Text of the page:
BC COVID-19 Border Screening to be Taken Over by the Federal Government

This blog was prepared with the assistance of Angalee Ghirra, summer student-at-law.

Effective June 20, 2020, British Columbia put an end to its provincially-led border checks. The province will transition its border screening to the Federal Government, who will continue to implement the federal screening measures currently in place.

BC’s Contribution to COVID-19 Border Screening

BC was the first province to initiate the control of COVID-19 through border screenings. Public service employees made the screening of travellers arriving in BC possible by processing and screening incoming travellers for COVID-19 symptoms, conducting follow-up calls to track incoming travellers’ self-isolation plans and providing housing for travellers who did not have adequate self-isolation plans.

Effective June 20, 2020, the province will be halting its presence administering border checks. Border screening will now be carried out by the Federal Government through federal screening measures. The transition to federal COVID-19 screening measures has given the province of BC’s public service sector the ability to redeploy its resources to additional outlets to better limit the spread of COVID-19 in BC.

Although BC has relinquished its general role as a border screening authority, the province will continue to provide screening measures for temporary foreign workers arriving in BC for seasonal farming activity. BC border screening authorities will require foreign farm workers to self-isolate in accommodations near the airport for 14 days prior to being transported to their worksites throughout the province. The province will conduct screenings to check for COVID-19 symptoms, as well as administer follow-up calls during the duration of self-isolation for these foreign workers. Foreign workers will also be assessed by a health-care professional and must receive a negative diagnosis of COVID-19 before they can be discharged from their self-isolated accommodation.

Transitioning to Federal Government Border Screening Measures

The Federal Government has taken over the province’s border patrolling efforts and is now the sole COVID-19 border screening authority. The Federal Government will impose increased health screening measures for incoming travellers at BC airports and land border crossings, by mandating border services officers or quarantine officers to assess whether travellers have any COVID-19 symptoms upon arrival.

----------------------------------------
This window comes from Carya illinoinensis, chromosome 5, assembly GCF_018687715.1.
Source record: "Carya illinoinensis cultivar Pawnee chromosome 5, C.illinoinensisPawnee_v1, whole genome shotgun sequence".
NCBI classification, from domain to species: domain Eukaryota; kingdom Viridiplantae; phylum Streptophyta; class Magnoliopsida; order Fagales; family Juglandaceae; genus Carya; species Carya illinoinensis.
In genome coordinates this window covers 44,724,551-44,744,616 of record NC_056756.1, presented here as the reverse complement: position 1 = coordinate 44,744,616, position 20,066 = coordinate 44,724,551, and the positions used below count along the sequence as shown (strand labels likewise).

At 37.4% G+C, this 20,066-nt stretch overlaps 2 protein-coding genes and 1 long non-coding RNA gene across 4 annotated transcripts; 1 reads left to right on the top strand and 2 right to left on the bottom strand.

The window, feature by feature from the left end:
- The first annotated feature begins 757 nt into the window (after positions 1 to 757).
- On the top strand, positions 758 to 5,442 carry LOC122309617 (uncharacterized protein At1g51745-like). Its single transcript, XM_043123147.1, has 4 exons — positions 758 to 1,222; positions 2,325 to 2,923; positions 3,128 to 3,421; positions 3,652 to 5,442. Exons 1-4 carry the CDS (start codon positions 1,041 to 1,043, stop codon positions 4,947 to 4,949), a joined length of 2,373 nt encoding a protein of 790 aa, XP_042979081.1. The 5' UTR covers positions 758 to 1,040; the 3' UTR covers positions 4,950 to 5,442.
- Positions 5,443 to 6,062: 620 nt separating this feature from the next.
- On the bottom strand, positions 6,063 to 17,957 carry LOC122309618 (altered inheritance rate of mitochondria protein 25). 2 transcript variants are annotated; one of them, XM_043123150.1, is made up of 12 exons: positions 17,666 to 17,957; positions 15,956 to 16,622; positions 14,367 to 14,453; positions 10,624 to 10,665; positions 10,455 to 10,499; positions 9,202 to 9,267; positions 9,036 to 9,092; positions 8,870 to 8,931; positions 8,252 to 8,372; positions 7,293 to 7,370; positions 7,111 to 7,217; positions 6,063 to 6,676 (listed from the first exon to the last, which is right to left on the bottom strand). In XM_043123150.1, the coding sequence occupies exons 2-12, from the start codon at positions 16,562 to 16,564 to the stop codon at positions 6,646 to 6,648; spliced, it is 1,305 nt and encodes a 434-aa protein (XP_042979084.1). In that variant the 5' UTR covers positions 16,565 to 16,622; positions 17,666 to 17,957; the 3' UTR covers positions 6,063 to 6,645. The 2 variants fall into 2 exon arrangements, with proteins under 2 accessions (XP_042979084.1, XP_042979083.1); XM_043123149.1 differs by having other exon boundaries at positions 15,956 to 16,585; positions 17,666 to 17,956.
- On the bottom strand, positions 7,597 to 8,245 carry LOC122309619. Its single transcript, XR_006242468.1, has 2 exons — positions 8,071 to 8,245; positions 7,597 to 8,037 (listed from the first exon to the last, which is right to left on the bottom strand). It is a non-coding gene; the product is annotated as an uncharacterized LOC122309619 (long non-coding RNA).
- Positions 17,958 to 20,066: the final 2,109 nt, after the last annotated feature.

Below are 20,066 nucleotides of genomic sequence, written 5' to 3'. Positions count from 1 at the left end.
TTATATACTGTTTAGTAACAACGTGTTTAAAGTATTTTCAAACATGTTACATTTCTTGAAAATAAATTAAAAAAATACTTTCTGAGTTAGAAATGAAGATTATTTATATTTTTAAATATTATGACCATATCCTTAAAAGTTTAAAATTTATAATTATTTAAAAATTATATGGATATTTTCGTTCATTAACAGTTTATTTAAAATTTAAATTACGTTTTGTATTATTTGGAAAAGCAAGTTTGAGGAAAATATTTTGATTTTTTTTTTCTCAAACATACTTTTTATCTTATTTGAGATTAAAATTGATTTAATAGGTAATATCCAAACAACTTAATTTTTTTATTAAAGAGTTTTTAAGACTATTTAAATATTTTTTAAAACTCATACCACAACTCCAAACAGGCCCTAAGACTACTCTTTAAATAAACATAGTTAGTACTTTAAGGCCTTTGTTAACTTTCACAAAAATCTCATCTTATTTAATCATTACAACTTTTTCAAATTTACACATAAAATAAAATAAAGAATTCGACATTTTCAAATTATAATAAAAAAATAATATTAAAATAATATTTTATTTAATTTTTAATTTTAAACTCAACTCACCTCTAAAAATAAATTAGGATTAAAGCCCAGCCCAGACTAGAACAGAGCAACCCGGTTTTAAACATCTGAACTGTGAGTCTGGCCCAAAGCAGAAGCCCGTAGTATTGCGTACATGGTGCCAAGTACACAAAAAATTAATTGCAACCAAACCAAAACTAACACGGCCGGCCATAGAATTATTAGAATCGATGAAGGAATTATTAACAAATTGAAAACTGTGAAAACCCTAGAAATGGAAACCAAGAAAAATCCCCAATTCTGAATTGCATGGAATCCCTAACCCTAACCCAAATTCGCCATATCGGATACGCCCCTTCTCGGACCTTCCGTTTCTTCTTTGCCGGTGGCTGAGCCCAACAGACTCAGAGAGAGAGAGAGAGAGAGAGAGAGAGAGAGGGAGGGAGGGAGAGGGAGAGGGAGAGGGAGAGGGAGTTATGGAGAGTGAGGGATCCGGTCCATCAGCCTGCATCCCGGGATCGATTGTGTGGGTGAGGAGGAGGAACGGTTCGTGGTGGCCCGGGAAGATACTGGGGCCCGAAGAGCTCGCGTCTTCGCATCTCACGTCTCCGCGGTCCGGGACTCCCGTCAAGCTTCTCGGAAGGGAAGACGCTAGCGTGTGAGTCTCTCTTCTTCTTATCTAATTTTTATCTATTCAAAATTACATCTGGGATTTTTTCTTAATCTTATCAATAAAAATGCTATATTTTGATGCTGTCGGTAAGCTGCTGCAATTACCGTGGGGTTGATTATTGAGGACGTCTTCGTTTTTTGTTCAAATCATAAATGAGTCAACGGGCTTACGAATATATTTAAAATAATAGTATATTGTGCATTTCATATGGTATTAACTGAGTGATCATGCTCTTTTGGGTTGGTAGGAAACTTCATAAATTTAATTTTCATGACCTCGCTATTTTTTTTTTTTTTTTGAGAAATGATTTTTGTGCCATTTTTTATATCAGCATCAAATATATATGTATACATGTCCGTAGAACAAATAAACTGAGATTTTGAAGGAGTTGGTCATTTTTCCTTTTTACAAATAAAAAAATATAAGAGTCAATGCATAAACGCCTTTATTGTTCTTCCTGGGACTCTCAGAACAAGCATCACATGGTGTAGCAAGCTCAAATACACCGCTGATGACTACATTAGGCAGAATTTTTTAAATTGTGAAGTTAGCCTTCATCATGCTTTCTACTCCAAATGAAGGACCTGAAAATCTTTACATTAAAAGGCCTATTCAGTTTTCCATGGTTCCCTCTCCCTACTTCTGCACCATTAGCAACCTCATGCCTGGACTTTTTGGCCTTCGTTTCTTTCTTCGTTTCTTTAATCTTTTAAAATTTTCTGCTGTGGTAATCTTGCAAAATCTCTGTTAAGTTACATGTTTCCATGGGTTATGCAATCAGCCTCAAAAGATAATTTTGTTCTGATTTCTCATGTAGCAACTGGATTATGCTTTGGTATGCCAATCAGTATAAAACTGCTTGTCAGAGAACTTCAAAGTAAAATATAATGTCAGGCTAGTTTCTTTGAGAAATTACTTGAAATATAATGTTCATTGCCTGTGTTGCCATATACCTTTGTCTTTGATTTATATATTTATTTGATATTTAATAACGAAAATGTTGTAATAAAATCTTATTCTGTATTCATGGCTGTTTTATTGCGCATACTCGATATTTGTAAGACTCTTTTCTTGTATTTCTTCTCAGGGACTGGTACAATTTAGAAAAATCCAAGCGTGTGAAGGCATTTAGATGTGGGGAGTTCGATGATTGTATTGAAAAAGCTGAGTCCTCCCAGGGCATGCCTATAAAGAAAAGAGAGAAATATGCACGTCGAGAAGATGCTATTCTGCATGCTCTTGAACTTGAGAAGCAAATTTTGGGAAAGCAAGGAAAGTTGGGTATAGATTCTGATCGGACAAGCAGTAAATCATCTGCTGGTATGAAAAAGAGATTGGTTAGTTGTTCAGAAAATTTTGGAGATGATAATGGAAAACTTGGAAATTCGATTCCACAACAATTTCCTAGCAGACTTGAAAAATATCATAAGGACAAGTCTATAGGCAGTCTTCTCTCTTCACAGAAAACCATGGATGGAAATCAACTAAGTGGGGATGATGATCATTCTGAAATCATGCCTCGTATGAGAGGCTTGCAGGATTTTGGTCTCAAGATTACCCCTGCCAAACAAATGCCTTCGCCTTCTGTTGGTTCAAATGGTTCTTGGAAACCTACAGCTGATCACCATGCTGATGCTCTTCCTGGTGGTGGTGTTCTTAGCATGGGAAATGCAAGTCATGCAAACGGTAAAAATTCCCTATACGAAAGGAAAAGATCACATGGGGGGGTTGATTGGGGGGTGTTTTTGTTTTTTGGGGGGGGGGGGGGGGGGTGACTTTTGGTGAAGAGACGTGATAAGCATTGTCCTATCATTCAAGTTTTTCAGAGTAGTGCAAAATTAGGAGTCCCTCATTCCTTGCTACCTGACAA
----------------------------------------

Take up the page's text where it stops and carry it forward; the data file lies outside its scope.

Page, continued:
Although the current protocol for incoming travellers mandates that all travellers arriving from international destinations, regardless of whether or not they show symptoms of COVID-19, must self-isolate for 14 days, border screening services will still screen incoming travellers for COVID-19 signs and symptoms. If symptoms are prevalent, border services will take appropriate measures, such as imposing movement restrictions and quarantines on travellers. They will ensure that these individuals have the resources to self-isolate promptly. The screening measures under the authority of the Federal Government, will also ensure that incoming symptomatic travellers are able to receive medical attention if needed.

In addition, the Federal Government, under the authority of the Quarantine Act, mandates international travellers to produce and follow a compulsory self-isolation plan. This plan is comprised of basic information regarding a traveller’s plans to self-isolate. The plan must be made available by submitting the information to the ArriveCAN mobile app, a web-based form and/or a paper form upon arrival. Travellers may also receive routine phone calls from the Federal Government to monitor their compliance with their self-isolation plans.

Additionally, the Federal Government urges travellers or those planning on travelling to take it upon themselves to become well-versed with the current travel restrictions in BC, as they are constantly changing.

Read our British Columbia Current COVID-19 Travel Restrictions blog for more information regarding the current public health orders.

Note: This article is of a general nature only and is not exhaustive of all possible legal rights or remedies. In addition, laws may change over time and should be interpreted only in the context of particular circumstances such that these materials are not intended to be relied upon or taken as legal advice or opinion. Readers should consult a legal professional for specific advice in any particular situation.